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Using Annotations with Aspects in Pre-Java 5 Versions : Page 4

If you're interested in combining the power of annotations and aspects but can't yet move to Java 5, don't be discouraged; you still have robust options. Several AOP frameworks provide this capability today.




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Applying Transactions to the Ticket Broker Application
Now, write an aspect to wrap calls to transactional methods with transaction management calls:

import org.codehaus.aspectwerkz.joinpoint.JoinPoint; import com.devx.ticketbroker.dao.HibernateUtil; public class TransactionAspect { public Object aroundTransactionalAdvice(JoinPoint joinPoint) throws Throwable { Object result; System.out.println( "AspectWerkz aspect beginning transaction"); HibernateUtil.beginTransaction(); try { result = joinPoint.proceed(); System.out.println( "AspectWerkz aspect Committing transaction"); HibernateUtil.commitTransaction(); } catch (Throwable e) { System.out.println( "AspectWerkz aspect rolling back transaction"); HibernateUtil.rollbackTransaction(); throw e; } return result; } }

This aspect simply uses a helper object to invoke functionality in Hibernate to begin, commit, and roll back transactions. It defines the behavior to be executed around calls to transactional methods. Next, write a pointcut to specify which methods need to be wrapped with this advice.

<aspectwerkz> <system id="AspectWerkzExample"> <package name="com.devx.ticketbroker.aspect"> <aspect class="TransactionAspect"> <pointcut name="transactionalMethods" expression="execution(@transaction * *..*.*(..))" /> <advice name="aroundTransactionalAdvice" type="around" bind-to="transactionalMethods" /> </aspect> </package> </system> </aspectwerkz>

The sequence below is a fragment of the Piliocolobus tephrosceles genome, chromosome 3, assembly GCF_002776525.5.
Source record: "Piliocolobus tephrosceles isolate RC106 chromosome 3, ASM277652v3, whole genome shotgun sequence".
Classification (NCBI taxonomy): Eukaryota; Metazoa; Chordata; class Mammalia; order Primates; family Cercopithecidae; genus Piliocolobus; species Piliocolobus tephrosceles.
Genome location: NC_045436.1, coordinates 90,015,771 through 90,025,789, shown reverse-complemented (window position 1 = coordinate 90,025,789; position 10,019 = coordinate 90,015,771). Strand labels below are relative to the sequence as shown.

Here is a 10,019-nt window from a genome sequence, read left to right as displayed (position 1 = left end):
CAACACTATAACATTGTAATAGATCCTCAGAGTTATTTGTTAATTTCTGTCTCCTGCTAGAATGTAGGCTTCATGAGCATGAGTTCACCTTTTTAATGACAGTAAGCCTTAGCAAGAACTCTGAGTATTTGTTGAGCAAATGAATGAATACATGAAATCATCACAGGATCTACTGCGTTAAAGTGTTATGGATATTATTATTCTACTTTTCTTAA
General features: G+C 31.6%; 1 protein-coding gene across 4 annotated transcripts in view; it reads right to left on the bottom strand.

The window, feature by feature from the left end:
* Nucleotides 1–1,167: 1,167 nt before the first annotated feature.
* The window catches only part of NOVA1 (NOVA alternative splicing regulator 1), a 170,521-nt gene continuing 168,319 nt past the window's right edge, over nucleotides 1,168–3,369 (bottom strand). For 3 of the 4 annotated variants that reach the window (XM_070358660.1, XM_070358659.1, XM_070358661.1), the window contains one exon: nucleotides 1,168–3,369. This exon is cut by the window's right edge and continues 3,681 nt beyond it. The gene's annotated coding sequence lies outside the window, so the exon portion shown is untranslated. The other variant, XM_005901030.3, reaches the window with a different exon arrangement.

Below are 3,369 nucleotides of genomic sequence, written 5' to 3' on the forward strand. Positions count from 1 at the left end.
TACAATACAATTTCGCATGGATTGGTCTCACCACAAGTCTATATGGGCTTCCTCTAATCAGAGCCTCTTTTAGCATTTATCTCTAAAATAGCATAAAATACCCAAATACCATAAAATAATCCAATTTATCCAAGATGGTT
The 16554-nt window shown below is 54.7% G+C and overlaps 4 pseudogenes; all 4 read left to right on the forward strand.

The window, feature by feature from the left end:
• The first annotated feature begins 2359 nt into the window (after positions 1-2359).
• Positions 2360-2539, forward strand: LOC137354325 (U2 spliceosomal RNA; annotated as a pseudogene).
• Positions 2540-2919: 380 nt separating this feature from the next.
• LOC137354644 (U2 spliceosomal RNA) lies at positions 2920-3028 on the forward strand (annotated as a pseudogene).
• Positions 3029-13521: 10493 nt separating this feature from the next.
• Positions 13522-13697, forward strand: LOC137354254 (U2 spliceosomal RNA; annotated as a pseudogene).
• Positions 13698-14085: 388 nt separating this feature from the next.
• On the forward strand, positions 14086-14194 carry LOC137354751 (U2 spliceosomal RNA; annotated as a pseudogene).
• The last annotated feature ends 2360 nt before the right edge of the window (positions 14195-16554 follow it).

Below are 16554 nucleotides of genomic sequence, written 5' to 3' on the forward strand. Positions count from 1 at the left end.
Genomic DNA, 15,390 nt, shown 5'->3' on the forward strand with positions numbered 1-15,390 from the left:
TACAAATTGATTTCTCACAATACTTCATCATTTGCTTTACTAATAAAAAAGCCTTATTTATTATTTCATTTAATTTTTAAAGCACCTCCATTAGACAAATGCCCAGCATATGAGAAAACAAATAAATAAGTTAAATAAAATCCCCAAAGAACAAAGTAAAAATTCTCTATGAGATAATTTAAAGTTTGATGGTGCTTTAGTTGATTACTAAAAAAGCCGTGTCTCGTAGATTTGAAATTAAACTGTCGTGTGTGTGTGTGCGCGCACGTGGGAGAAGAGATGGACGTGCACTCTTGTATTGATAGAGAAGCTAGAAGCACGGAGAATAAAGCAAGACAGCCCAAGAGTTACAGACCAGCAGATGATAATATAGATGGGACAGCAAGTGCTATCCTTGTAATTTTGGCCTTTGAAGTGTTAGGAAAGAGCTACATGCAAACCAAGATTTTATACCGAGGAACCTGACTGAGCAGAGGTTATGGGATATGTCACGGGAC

As shown above, the transactionalMethods pointcut selects all executions of methods marked with the @transaction attribute. It's bound to the TransactionAspect class as "around" advice, meaning that the TransactionAspect will intercept execution of all methods marked for transaction support, and will surround those method calls with the appropriate transaction logic.

Lastly, you must invoke the AspectWerkzC as part of your build process to weave the transaction aspect into your application:

... <target name="aspectwerkzc" depends="compile, annotationc"> <aspectwerkzc verbose="false" definition= "${project.build.outputDirectory}/aspectwerkz.xml" classpathref="dependency.classpath"> <target path="${project.build.outputDirectory}" /> </aspectwerkzc> </target> ...

A re-run of the Ant test now succeeds, because all calls to purchaseTicket are now transactional:

test: [junit] Running com.devx.ticketbroker.dao.impl.CustomerAccountDAOTest [junit] Tests run: 4, Failures: 0, Errors: 0, Time elapsed: 0.687 sec [junit] Running com.devx.ticketbroker.dao.impl.EventDAOTest [junit] Tests run: 4, Failures: 0, Errors: 0, Time elapsed: 0.625 sec [junit] Running com.devx.ticketbroker.service.impl.TicketServiceTest [junit] Tests run: 3, Failures: 0, Errors: 0, Time elapsed: 0.625 sec BUILD SUCCESSFUL

As this article shows, combining annotations with aspects is indeed possible in a pre-Java 5 world, and the combination can be a very powerful tool for managing cross-cutting concerns in your application.

Rod Coffin is an agile technologist at Semantra, helping to develop an innovative natural language ad hoc reporting platform. He has many years of experience mentoring teams on enterprise Java development and agile practices and has written several articles on a range of topics from Aspect-Oriented Programming to EJB 3.0. Rod is a frequent speaker at user groups and technology conferences and can be contacted via his home page.
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